Many of you are aware that Congress postponed the SGR fix for Medicare for another year. However, the geographic pricing cost index, or GPCI, fix was passed for the 14 California counties that were subjected to these reimbursement limitations, including Santa Cruz County. The correction will start with a 6-year phase-in process beginning in 2017. I would like to thank Dr. Larry DeGhetaldi for his long fought effort to reverse the Area 99 problem for our county, and Congressman Sam Farr and his staff for their work and steadfast commitment to that process. Our CruzMed Foundation (CMF) just completed its Strategic Plan with a commitment to focus on three areas: Pipeline, Preparedness, and Public Health.

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SANTA CRUZ COUNTY MEDICAL SOCIETY PRESIDENT Jeannine Rodems, MD Coastal Medicine magazine PRESIDENT-ELECT Brian Brunelli, MD PAST-PRESIDENT Donaldo Hernandez, MD EDITORIAL COMMITTEE Jeannine Rodems, MD and SECRETARY Christopher O’Grady, MD Donaldo Hernandez, MD TREASURER Juan Rodriguez, MD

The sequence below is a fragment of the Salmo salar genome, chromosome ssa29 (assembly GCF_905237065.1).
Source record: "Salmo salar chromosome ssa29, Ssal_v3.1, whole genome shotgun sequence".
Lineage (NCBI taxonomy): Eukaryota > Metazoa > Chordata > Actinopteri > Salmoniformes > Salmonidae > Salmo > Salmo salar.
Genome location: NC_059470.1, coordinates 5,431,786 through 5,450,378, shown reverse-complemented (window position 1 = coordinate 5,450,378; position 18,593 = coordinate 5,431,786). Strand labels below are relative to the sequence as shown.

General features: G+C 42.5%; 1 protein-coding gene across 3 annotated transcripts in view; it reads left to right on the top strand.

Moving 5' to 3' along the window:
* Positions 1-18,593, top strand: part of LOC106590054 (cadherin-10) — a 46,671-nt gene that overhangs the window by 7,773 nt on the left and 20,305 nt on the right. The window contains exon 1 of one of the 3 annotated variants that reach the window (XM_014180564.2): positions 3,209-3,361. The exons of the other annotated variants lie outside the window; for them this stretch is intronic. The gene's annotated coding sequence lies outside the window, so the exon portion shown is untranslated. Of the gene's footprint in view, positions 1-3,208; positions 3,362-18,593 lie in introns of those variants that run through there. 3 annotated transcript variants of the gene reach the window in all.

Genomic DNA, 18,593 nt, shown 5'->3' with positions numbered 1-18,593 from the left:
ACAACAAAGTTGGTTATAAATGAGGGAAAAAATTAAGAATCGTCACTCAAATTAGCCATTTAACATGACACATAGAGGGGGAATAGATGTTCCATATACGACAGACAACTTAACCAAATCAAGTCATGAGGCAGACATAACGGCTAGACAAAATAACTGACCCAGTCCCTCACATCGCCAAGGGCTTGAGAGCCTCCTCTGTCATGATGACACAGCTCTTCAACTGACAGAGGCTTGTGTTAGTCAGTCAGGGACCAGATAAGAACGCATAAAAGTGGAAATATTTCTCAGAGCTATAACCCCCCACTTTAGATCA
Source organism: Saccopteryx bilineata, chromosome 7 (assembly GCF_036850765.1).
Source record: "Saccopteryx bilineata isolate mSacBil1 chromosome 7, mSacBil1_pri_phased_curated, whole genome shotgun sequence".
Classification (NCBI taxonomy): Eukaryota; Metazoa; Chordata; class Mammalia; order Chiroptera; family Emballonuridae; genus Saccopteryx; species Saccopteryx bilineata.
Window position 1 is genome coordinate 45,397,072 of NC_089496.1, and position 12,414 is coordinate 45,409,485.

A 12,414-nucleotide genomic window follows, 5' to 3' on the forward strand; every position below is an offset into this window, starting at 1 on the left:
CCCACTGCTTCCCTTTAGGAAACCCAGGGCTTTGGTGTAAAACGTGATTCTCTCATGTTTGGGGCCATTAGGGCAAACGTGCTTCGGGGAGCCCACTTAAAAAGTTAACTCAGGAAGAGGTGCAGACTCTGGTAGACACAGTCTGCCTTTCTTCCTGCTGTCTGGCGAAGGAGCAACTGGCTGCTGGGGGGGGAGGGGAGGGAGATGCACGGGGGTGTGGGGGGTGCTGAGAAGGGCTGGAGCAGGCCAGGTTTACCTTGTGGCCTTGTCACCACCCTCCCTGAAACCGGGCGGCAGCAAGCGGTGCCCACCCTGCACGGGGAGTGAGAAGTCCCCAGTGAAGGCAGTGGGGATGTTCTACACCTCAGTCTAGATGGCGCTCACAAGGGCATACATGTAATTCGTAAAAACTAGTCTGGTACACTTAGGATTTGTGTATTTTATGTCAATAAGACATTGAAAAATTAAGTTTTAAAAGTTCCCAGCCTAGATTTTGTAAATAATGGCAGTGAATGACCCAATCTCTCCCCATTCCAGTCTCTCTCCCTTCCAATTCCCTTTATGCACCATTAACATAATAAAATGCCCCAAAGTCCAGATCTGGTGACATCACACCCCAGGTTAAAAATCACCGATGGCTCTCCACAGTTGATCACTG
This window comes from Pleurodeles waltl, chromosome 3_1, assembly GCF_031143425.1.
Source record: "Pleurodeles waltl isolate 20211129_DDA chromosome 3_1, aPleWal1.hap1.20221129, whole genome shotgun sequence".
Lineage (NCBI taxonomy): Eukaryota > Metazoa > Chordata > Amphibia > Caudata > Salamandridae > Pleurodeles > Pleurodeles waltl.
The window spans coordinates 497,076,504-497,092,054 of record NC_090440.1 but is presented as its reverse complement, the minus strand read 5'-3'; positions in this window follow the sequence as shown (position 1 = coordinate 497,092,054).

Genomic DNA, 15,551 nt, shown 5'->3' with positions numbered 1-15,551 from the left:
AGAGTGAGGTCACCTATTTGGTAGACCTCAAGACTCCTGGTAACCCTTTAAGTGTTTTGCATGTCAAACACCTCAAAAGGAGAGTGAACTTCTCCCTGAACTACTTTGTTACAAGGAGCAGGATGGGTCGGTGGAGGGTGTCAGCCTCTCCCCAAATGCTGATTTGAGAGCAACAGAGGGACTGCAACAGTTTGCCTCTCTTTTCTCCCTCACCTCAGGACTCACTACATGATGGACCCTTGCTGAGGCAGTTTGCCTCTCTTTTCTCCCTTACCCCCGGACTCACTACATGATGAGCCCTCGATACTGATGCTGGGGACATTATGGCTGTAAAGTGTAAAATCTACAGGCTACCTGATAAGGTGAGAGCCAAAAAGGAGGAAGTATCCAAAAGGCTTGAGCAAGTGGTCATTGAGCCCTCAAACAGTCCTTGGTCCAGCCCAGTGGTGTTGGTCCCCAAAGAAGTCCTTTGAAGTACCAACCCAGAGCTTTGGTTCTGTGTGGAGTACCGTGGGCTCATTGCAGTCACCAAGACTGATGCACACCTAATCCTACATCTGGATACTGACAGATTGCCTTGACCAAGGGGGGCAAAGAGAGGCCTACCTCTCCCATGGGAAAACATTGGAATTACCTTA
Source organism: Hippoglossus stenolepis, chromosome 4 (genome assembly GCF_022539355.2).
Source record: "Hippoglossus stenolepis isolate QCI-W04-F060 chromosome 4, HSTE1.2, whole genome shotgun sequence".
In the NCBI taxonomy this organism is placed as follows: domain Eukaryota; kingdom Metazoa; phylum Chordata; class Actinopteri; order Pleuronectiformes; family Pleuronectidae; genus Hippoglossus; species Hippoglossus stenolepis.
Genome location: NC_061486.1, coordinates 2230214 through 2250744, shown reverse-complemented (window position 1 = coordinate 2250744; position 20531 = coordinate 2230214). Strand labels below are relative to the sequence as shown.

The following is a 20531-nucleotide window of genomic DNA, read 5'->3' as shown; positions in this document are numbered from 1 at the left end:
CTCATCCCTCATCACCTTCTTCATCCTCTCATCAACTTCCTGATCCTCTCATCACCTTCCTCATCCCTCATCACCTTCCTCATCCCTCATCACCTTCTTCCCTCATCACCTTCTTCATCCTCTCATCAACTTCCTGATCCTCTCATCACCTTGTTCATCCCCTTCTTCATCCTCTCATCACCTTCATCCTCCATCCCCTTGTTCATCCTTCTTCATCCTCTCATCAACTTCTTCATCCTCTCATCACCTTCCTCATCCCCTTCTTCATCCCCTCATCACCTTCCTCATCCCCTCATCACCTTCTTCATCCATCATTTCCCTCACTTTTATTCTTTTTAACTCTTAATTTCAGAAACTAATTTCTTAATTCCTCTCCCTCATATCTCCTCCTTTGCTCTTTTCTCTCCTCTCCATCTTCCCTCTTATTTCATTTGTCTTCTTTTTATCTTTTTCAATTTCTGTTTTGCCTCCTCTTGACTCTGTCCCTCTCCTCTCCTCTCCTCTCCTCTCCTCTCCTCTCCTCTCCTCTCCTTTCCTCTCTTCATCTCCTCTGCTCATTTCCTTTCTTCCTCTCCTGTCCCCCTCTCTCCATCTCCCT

MANAGING EDITOR Donna Odryna

BOARD MEMBERS CONTRIBUTING WRITERS Donaldo Hernandez, MD;

Nicholas Abidi, MD; John Christensen, MD W. Richard HEncke, MD; Lisa Hernandez, MD Jennie Jet, MD; Parick Meehan, MD Dawn Motyka, MD; Susan Schaefer, MD Kim Schulz, MD; Rosalind Shorenstein, MD Michelle Simon, MD; Jack Watson, MD

COMMITTEE/PROJECT CHAIRS & RREPS FINANCE Juan Rodriguez, MD HEALTH ASCIENCES MENTORSHIP (UCSC) Jack Watson, MD LEGISLATIVE OUTREACH Tim Allari, MD; Jack Watson, MD MEMBERSHIP to be announced MRAC Tobias Yeh, MD NOMINATING Brian Brunelli, MD; Jeannine Rodems, MD NORCAP COUNCIL Rosalind Shorenstein, MD PHYSICIAN WELL-BEING John Gillette, MD and Martina Nicholson, MD PRACTICE MANAGERS NETWORK Mary Champlin QA, CONDUCT, & ETHICS Robert Jones, MD and Michele Van Ooy, MD

CMA HOUSE OF DELEGATES REPRESENTATIVES